06th Nov2020

‘Arkham Horror: Living Card Game (Core Set)’ Review

by Matthew Smail

Among all of its many properties, the Arkham Horror LCG (or Living Card Game) has got to be one of the most popular lines that Fantasy Flight Games produces. I have spent several evenings over the past few weeks invested in the three stories that make up the most basic core set, but in addition to this, there are already four or five “large” expansions, each of which comes with up to six mini-expansions. A handful of other, smaller expansions for characters, specific stories or new enemies also exist, making the potential for exploration in this universe almost limitless.

Of course, the universe in question is one that FFG plunders regularly – that of H.P. Lovecraft and his Cthulhu based lore. We’ve already reviewed Mansions of Madness Second Edition, Final Hour and Arkham Horror The Board Game, all of which exist in the same interpretation of the Arkham/Cthulhu mythos and share characters, lore and a number of other elements with each other, whilst still appealing to different players thanks to their own specific take, price point and expandability.

In the Arkham Horror LCG, the basic premise is that players will choose a character (who may have a couple of mandatory items and a weakness) and are then otherwise free to design a deck of their choice, up to the card limit shown on that character card. You see, Arkham Horror LCG is a full on deckbuilding game – where players will choose items, strategies, spells and other features to put into their deck, which they will then use to tackle a scenario that is also made up of a number of cards.

In practical terms, this makes Arkham Horror LCG one of the most variable games in the series, and outside play, you can spend hours arranging your deck and optimising the cards in it – especially if you add expansions that bring new characters and cards. At the same time, once you have a deck (and there are starter decks suggested in the quick-start guide) then Arkham Horror LCG becomes one of the most straightforward to play, since you’re simply using your hand of cards to deal with the main plot cards in front of you, as well as any threats that it generates.

A large part of the game is centred on searching for clues to progress the narrative before one or more nasty things happens to the players. The longer you linger at a location, the more enemies, traps and other problems it is going to throw at you. That said, you can’t simply focus all of your turn on dealing with the main narrative cards, because if you do, these threats will ultimately overwhelm you.

Most actions in Arkham Horror LCG are dealt with through means of skill tests and the heavy use of cards in your hand (or perhaps the characters innate abilities) to modify them. Each test is made against one of four basic attributes (might or wits, for example) with a basic score needed to pass. The higher the score needed, the harder the test. Every test requires the players to draw a token which might provide a positive, negative, neutral or wild affect – with the wild effects often causing the world to become less stable. Before drawing, a player may discard cards from their hand to add beneficial modifiers to the test, but in doing so, they will lose whatever the card benefit would have given them had it been played.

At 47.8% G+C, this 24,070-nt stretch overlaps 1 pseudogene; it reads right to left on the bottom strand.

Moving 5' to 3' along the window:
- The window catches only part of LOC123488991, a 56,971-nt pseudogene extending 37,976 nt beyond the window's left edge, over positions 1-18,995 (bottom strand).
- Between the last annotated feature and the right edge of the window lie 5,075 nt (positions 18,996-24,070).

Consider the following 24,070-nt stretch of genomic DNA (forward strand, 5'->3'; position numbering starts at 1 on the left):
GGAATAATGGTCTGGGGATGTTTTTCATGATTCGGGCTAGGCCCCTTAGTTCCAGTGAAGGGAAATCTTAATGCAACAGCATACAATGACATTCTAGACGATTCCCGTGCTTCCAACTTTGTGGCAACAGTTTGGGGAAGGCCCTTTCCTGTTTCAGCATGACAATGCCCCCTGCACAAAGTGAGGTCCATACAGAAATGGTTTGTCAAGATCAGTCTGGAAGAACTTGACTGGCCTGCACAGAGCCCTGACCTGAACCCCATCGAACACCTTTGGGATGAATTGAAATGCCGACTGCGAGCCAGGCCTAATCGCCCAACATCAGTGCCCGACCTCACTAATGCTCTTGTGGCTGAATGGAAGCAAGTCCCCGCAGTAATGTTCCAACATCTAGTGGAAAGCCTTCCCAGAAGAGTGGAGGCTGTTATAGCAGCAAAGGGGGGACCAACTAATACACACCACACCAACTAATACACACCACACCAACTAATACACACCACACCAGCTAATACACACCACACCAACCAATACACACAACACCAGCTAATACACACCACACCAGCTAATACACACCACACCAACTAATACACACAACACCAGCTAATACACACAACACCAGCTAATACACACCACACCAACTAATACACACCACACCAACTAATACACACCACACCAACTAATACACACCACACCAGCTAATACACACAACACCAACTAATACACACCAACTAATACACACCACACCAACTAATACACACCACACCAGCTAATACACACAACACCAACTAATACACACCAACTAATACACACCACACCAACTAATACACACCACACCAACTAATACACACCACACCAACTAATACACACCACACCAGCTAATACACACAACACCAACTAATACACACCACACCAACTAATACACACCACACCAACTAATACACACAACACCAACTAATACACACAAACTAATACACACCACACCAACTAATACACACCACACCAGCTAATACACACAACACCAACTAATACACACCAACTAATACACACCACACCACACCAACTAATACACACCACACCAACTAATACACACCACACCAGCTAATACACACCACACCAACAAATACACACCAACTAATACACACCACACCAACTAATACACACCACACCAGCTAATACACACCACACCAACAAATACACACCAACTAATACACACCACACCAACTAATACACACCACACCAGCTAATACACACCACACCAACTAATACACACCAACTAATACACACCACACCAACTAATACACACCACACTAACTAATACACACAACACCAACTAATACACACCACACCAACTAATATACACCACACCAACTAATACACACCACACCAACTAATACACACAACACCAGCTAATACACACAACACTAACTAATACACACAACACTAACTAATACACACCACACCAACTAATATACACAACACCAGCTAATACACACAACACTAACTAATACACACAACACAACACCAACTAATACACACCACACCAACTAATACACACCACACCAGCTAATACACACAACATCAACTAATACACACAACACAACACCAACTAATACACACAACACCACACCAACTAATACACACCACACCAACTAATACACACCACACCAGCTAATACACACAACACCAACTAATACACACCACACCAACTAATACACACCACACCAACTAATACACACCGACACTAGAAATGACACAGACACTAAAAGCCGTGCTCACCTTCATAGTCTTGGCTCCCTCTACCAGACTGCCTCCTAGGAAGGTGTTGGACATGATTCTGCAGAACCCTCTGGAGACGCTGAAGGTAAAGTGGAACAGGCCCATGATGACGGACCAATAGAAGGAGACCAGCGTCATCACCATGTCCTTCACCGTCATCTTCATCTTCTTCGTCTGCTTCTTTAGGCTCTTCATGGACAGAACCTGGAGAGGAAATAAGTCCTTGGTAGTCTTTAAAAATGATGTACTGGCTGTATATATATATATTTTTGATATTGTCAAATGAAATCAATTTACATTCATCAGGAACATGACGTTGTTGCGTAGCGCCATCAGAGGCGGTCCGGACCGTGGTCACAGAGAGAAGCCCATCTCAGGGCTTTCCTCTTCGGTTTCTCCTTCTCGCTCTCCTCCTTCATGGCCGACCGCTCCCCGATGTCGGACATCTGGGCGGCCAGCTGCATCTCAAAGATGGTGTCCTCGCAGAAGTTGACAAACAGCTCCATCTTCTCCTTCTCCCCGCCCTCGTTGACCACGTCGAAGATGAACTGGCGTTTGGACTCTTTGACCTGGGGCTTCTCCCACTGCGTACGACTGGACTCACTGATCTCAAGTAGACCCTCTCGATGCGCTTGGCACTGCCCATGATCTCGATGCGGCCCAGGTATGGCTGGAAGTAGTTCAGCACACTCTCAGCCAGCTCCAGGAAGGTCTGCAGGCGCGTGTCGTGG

Aside from giving a really fast mechanism for getting into some interesting and dynamic stories, Arkham Horror LCG also lends itself to long term campaign play with none of the “destruction” aspects of a legacy game, and relatively little overhead. Embark on a campaign with your friends, for example, and each new game is fully capable of allowing players to drop in and out with new characters. Equally, characters may receive cards that either strengthen or weaken them due to some story effect, which works nicely thematically, but is also very mechanically simple to just add to their deck.

In the base game, the campaign includes just three missions lasting two to three hours each at most, but there is replay value through the addition of new characters and the variation of the player decks, and because this is a Living Card Game, each expansion is available for a reasonable fixed price, and most of the big box versions add at least three new scenarios across a specific story arc, as well as new characters and items for use in other scenarios.

Arkham Horror LCG is fully cooperative when played with friends, but it’s also entirely possible to play it solo (very hard with only one hero, so my suggestion is to use two.) In fact, I completed two of the scenarios solo, and given how quick Arkham Horror LCG is to setup and tear down once you have your deck, I’d say I probably had just as much fun playing this way than cooperatively with my wife. I find this quite unusual, as in general I don’t like “wasting” my time setting up a big game for solo play, but that’s not really an issue here.

As a total newcomer to the Arkham Horror LCG, I really felt that I’d missed out by not getting into it sooner. I am now pretty keen to see what some of the other expansions have to offer and I can see why some of my peers in the review world have raved about this series. I’m sure that the expansions actually have quite a lot more to offer, but given the price of the base game (some people say you need two for a full set of cards, but I didn’t find that a problem) and the starting point it offers, then this is a game I’d recommend for anyone to give a go.

**** 4/5

Arkham Horror LCG is available online at 365Games.co.uk, or at your local games store. Don’t know where yours is? Try this handy games store locator.

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